Day 18 . . . 3/5 of the way done with National Poetry Month. Sad a little but also glad for the poems that are happening.
Maureen Thorson’s NaPoWriMo prompt: "Today, I’d like to challenge you to write a poem that incorporates ‘the sound of home.’ Think back to your childhood, and the figures of speech and particular ways of talking that the people around you used, and which you may not hear anymore. My grandfather and mother, in particular, used several phrases I’ve rarely heard any others say, and I also absorbed certain ways of talking living in Charleston, South Carolina that I don’t hear on a daily basis in Washington, DC. Coax your ear and your voice backwards, and write a poem that speaks the language of home, and not the language of adulthood, office, or work."
Robert Lee Brewer’s PAD prompt: "Another Monday, eh? For some, Mondays equate to ‘back to the office’ day. For today’s prompt, write an office poem. Maybe this is related to your work, but maybe this is a poem at a dentist’s office, doctor’s office, bank office, office in a car factory, or some other type of office."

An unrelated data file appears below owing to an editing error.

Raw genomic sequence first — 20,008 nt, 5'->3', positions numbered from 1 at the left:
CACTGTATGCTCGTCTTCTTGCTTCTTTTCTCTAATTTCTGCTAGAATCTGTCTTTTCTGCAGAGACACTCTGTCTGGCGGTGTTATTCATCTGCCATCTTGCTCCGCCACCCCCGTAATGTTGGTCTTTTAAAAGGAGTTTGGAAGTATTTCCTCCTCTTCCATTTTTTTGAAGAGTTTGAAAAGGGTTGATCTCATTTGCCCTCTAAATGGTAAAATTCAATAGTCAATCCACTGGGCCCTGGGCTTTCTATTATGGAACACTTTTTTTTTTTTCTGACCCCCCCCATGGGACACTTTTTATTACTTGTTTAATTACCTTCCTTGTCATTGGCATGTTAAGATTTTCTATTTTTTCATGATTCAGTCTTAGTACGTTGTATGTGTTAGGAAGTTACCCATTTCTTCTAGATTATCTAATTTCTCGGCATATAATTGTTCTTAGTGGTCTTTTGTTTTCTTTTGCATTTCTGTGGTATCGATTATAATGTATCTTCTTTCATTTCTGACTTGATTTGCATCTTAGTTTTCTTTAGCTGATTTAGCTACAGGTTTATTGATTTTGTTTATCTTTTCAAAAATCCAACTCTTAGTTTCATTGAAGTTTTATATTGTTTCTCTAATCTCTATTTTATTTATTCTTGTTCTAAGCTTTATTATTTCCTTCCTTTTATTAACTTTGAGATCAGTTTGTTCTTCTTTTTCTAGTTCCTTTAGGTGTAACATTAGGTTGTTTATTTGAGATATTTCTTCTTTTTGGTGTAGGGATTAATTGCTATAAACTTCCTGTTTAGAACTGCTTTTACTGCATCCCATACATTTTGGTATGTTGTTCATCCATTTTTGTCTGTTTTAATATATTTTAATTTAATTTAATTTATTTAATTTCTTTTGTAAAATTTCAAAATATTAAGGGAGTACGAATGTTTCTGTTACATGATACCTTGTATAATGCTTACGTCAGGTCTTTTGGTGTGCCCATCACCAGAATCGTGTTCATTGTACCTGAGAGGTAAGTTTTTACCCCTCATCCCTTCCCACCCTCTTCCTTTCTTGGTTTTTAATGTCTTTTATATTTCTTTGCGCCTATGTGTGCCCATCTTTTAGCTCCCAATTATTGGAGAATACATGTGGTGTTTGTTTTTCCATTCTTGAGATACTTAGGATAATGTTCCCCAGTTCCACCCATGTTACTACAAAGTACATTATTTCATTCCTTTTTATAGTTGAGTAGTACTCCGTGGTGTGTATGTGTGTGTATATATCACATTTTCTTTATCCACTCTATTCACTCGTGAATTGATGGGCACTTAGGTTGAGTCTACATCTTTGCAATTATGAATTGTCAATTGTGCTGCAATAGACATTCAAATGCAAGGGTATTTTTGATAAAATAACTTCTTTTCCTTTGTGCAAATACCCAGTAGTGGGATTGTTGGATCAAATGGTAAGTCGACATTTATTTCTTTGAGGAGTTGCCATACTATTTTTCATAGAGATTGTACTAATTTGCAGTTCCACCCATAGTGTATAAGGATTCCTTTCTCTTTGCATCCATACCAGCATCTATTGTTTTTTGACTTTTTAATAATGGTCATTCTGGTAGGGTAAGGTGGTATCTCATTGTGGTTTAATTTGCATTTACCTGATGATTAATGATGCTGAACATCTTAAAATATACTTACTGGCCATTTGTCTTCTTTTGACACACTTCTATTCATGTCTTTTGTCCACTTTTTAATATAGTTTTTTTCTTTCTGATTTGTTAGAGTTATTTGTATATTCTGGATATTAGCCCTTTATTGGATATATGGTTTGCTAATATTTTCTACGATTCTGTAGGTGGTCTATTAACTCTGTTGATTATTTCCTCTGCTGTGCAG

I've written a kennings poem on this topic. You may recall I wrote one of these on the 14th. Not really mixing the prompts as much as merging the two settings suggested. Kennings poems are usually riddles but this one is more of a meditation.
Home Office in a Bus
Jed went "rogue" today, not going with the prompts. He wrote this poem before he saw the prompts and thought he better not push his luck today, as his first couple of lines here suggest.
Alan merges the prompts today with an evocation of how men talk at work, a memory of the "sound of home." The poem is also a wonderfully observant character study.
Sarah is going "rogue" today . . . off the prompts.
Ven today tells the story of his home, his office, his home/office.
I had a home-office once.
Thanks for the excellent poems today. And thanks for reading our work, everyone!
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Ingat, everyone. ヅ
#amreading: SKELETON HILL, by Peter Lovesey
10 hours ago